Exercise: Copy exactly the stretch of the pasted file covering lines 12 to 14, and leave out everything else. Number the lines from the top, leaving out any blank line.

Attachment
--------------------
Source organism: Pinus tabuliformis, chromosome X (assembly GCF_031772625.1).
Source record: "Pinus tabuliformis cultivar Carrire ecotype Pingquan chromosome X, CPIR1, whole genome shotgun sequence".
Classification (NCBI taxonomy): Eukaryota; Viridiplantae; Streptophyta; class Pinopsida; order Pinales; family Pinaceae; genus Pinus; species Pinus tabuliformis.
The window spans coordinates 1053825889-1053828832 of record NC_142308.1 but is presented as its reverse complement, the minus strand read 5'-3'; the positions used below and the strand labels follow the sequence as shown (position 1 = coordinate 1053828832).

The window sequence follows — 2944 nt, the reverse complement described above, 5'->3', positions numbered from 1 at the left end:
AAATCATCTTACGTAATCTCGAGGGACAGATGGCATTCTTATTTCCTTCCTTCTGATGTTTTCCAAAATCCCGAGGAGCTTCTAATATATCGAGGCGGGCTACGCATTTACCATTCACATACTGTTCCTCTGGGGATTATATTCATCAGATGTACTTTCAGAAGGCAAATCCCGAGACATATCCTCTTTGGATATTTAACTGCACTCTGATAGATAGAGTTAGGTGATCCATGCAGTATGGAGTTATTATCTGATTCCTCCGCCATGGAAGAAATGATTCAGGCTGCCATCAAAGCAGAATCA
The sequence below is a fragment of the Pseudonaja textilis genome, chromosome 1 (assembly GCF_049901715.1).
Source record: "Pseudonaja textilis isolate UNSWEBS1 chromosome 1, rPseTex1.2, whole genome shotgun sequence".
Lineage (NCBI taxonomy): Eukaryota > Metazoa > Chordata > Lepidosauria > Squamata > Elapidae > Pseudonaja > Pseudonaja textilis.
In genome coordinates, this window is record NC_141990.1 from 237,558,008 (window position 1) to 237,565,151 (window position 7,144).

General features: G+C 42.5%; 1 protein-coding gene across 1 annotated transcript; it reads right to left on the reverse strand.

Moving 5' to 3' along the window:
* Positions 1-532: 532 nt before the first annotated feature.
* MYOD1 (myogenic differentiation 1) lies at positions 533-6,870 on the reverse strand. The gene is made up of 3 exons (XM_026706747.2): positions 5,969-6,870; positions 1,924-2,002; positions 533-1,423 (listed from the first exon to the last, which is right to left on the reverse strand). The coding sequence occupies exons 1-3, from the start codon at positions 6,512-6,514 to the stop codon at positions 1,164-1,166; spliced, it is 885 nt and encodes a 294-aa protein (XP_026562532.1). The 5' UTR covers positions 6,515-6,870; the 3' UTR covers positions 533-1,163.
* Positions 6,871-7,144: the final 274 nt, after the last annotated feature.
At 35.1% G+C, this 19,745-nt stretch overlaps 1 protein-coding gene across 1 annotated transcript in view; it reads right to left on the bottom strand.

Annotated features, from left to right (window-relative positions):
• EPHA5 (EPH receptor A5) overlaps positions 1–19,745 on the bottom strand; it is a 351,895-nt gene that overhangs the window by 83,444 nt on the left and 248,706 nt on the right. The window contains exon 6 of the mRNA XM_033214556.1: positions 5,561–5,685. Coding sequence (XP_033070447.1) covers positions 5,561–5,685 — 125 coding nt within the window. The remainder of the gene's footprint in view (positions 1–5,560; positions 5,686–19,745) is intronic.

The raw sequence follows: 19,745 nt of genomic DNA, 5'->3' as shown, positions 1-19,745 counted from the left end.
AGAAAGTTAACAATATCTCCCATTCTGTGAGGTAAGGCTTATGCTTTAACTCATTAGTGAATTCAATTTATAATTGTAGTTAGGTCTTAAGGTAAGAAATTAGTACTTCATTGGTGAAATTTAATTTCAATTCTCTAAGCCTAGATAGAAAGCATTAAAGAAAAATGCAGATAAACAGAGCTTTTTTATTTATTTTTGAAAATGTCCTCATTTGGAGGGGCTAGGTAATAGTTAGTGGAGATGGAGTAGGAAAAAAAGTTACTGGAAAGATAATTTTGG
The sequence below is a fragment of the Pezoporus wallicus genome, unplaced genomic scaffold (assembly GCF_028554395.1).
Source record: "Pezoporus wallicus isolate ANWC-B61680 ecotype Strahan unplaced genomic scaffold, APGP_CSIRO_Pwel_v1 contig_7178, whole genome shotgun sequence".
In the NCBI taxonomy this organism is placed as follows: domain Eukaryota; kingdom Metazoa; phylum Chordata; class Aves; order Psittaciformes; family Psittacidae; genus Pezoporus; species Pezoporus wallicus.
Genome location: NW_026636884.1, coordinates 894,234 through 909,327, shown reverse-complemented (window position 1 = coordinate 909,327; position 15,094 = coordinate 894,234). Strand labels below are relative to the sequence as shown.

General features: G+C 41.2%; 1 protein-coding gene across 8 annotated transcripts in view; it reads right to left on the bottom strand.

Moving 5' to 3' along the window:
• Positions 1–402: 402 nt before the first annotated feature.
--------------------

Moving 5' to 3' along the window:
* Positions 1-532: 532 nt before the first annotated feature.
* MYOD1 (myogenic differentiation 1) lies at positions 533-6,870 on the reverse strand. The gene is made up of 3 exons (XM_026706747.2): positions 5,969-6,870; positions 1,924-2,002; positions 533-1,423 (listed from the first exon to the last, which is right to left on the reverse strand). The coding sequence occupies exons 1-3, from the start codon at positions 6,512-6,514 to the stop codon at positions 1,164-1,166; spliced, it is 885 nt and encodes a 294-aa protein (XP_026562532.1). The 5' UTR covers positions 6,515-6,870; the 3' UTR covers positions 533-1,163.